Globe iconLogin iconRecap iconSearch iconTickets icon

news

MLB News

Phillies Phestival backs fight against ALS

Nola, teammates, alumni create special day for fans, those battling disease
MLB.com

Lines of people serpentined through the seats of Citizens Bank Park on Thursday evening, while loyal fans waited for their turn for a one-on-one moment with the likes of Rhys Hoskins, Jorge Alfaro and several other former and current Phillies players.

The Phillies Phestival, though, was about much more than finally getting a favorite player's autograph.

Lines of people serpentined through the seats of Citizens Bank Park on Thursday evening, while loyal fans waited for their turn for a one-on-one moment with the likes of Rhys Hoskins, Jorge Alfaro and several other former and current Phillies players.

The Phillies Phestival, though, was about much more than finally getting a favorite player's autograph.

"As much money we can raise the better," said Phillies ace Aaron Nola.

Proceeds from the annual event benefit the ALS Association Greater Philadelphia Chapter, where the money will be used for patient services and research of the disease for which there is no known cause or cure. It's all part of the Phillies' effort to "#StrikeOutALS." Also known as Lou Gehrig's disease, ALS is a deadly neuromuscular disease that progressively deteriorates physical functions.

ALS is a cause that Nola is especially passionate about. His uncle Allen was diagnosed with ALS a few years back. And with the Phillies so involved in helping fight the disease, Nola has noticed something that defines most PALS (people with ALS).

"They're super positive and their attitude is really good," Nola said. "I think with a disease like ALS you have to have a good attitude. That's what they preach."

For Nola and his teammates, that can help them look at life in a different light.

"Sometimes we take life for granted," Nola said. "Coming over here and really seeing these PALS and walk around and communicate with them really puts life into perspective."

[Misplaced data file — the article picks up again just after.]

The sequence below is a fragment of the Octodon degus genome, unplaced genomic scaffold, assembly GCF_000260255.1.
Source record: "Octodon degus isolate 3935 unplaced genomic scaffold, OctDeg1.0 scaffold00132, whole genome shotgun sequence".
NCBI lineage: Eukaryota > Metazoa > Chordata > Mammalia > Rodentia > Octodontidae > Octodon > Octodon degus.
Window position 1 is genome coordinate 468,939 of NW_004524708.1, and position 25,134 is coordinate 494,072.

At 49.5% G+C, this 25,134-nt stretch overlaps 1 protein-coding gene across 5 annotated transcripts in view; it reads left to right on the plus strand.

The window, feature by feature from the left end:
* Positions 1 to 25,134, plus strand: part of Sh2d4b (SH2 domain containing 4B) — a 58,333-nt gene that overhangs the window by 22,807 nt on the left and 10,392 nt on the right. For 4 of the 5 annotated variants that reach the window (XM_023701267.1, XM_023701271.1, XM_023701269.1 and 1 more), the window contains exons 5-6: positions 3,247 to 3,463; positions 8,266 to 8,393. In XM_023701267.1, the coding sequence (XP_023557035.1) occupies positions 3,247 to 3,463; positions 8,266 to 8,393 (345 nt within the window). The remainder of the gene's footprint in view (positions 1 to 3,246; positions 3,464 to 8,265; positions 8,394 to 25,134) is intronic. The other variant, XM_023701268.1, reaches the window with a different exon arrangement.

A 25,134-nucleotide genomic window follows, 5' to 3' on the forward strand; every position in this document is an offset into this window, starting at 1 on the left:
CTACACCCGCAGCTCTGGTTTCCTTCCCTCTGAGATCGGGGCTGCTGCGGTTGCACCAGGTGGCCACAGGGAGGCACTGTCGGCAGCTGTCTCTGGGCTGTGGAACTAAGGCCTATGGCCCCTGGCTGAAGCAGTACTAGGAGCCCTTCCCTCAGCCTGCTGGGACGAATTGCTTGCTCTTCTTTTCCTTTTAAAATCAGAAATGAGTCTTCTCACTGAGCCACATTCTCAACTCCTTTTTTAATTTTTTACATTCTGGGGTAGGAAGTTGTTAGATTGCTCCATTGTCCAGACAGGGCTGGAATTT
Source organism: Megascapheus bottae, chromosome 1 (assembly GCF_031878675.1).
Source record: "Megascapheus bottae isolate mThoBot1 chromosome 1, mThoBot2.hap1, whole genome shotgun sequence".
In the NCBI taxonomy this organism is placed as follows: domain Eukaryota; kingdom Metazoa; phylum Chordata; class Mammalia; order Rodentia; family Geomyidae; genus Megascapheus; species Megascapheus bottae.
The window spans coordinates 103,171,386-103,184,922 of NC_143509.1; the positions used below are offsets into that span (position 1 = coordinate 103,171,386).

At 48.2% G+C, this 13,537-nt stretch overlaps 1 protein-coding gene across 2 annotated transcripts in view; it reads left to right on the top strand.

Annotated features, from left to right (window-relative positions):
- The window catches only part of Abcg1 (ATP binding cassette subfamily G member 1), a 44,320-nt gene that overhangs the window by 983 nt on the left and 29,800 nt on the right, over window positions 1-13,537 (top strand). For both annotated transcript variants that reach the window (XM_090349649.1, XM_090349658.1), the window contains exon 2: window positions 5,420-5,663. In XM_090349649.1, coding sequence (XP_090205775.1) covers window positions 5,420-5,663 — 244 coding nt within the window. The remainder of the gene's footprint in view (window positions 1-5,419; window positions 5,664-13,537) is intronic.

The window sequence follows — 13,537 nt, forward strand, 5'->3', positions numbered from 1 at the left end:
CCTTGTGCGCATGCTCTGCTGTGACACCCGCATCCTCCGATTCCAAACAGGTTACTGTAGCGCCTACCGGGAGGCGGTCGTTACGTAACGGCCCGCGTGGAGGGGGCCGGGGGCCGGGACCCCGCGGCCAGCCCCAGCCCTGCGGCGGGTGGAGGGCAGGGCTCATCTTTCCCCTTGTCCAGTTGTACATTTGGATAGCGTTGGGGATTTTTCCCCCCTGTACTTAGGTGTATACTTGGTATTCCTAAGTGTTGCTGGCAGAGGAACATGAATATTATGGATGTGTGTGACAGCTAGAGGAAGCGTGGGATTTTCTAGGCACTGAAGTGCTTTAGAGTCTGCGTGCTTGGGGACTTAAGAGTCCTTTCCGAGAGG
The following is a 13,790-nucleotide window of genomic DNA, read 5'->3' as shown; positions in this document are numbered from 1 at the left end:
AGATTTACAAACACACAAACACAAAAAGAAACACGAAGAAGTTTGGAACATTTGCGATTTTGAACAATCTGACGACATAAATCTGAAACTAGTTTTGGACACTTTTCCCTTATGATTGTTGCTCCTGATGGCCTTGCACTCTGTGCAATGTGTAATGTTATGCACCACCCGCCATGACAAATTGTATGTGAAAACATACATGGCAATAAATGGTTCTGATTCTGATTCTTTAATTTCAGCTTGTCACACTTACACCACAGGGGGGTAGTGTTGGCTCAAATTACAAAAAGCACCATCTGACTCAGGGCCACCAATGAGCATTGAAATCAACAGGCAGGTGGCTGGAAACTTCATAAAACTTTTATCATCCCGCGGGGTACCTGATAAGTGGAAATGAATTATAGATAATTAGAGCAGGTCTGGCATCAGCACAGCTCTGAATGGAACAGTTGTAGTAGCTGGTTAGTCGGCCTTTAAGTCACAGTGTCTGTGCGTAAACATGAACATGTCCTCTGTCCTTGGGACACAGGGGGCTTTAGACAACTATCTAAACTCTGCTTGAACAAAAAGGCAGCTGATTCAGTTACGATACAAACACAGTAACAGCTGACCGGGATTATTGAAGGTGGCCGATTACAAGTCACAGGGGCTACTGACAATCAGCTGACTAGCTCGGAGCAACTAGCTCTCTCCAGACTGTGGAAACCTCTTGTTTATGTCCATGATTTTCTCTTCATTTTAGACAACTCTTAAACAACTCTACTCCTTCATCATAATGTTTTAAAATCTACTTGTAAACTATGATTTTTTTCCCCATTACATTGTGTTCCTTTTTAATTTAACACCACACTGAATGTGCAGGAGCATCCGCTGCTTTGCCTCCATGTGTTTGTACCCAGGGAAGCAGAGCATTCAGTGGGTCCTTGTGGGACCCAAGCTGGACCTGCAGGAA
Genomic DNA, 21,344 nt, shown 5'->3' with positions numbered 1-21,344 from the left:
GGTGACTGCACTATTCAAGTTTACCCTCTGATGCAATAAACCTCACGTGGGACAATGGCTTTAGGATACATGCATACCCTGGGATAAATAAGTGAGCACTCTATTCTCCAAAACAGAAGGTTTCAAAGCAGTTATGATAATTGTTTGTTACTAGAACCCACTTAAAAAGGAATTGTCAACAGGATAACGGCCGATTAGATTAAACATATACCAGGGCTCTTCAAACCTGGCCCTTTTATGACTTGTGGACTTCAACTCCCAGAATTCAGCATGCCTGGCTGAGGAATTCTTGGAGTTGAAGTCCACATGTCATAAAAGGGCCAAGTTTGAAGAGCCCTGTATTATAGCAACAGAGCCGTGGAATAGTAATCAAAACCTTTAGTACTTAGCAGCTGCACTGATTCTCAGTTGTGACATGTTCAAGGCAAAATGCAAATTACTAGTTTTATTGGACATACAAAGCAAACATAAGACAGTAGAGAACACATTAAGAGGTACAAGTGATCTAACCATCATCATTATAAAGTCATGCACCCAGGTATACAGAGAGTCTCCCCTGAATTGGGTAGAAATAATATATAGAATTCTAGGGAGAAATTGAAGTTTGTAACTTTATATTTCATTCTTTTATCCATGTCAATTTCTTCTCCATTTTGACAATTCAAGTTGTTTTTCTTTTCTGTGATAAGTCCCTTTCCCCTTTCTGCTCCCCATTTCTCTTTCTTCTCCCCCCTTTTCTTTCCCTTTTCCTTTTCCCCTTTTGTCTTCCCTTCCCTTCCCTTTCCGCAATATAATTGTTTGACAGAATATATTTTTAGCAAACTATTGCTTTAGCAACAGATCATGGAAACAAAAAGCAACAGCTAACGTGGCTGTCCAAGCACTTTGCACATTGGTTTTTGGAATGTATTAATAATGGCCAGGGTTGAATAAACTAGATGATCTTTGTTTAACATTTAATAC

Christine Moretti, one of the PALS in attendance, was diagnosed with primary lateral sclerosis, a rare form of ALS, in 2016. Thursday marked her second time at the Phillies Phestival. Aside from the "oh my gosh" factor of Phillies players actually wanting to talk to her -- like when John Kruk hugged her son, Jeremy, last year after learning he was Jeremy's favorite player growing up -- she's loved interacting with other PALS.

At the close of Wednesday's festivities, Moretti and other PALS in attendance filled a room within the basement of Citizens Bank Park to mingle with each other and the current Phillies players. It didn't make for a bad photo opp, either.

"We're so joined together in this disease," Moretti said. "You look beyond it and you're just friends with everybody. We're all there for each other."

Earlier, fans attending the Phestival enjoyed autograph sessions throughout the ballpark. A silent auction offered a chance to take home tons of different baseball- and Phillies-themed items, like a bobblehead collection, game-worn memorabilia or even a seat from Citizens Bank Park. The "Every Roll's a Winner" dice game guaranteed every participant went home with a prize.

Near the left-field gate, significant others of Phillies players handed out grab bags -- Phestival-decorated backpacks filled with a mystery prize, such as a T-shirt or, for the lucky, a limited-edition Charlie Manuel bobblehead.

Kiyomi Locker, fiancee of Phillies reliever Yacksel Rios, was among those passing out the grab bags. As a native of the Philadelphia region, she has fond memories of attending the Phestival as a kid, such as taking a photo with Hall of Famer Mike Schmidt or finding a signed Cole Hamels jersey in a grab bag of her own.

Now on the other side of the event, she's realized what it's all about.

"This event is so important just because I think it brings awareness for Lou Gehrig's disease and just everything that these people go through," Locker said. "... I'm always amazed by how courageous and passionate [families affected by ALS] are for the cause and for taking care of the people who need help."

Joe Bloss is a reporter for MLB.com based in Philadelphia.

Philadelphia Phillies, Aaron Nola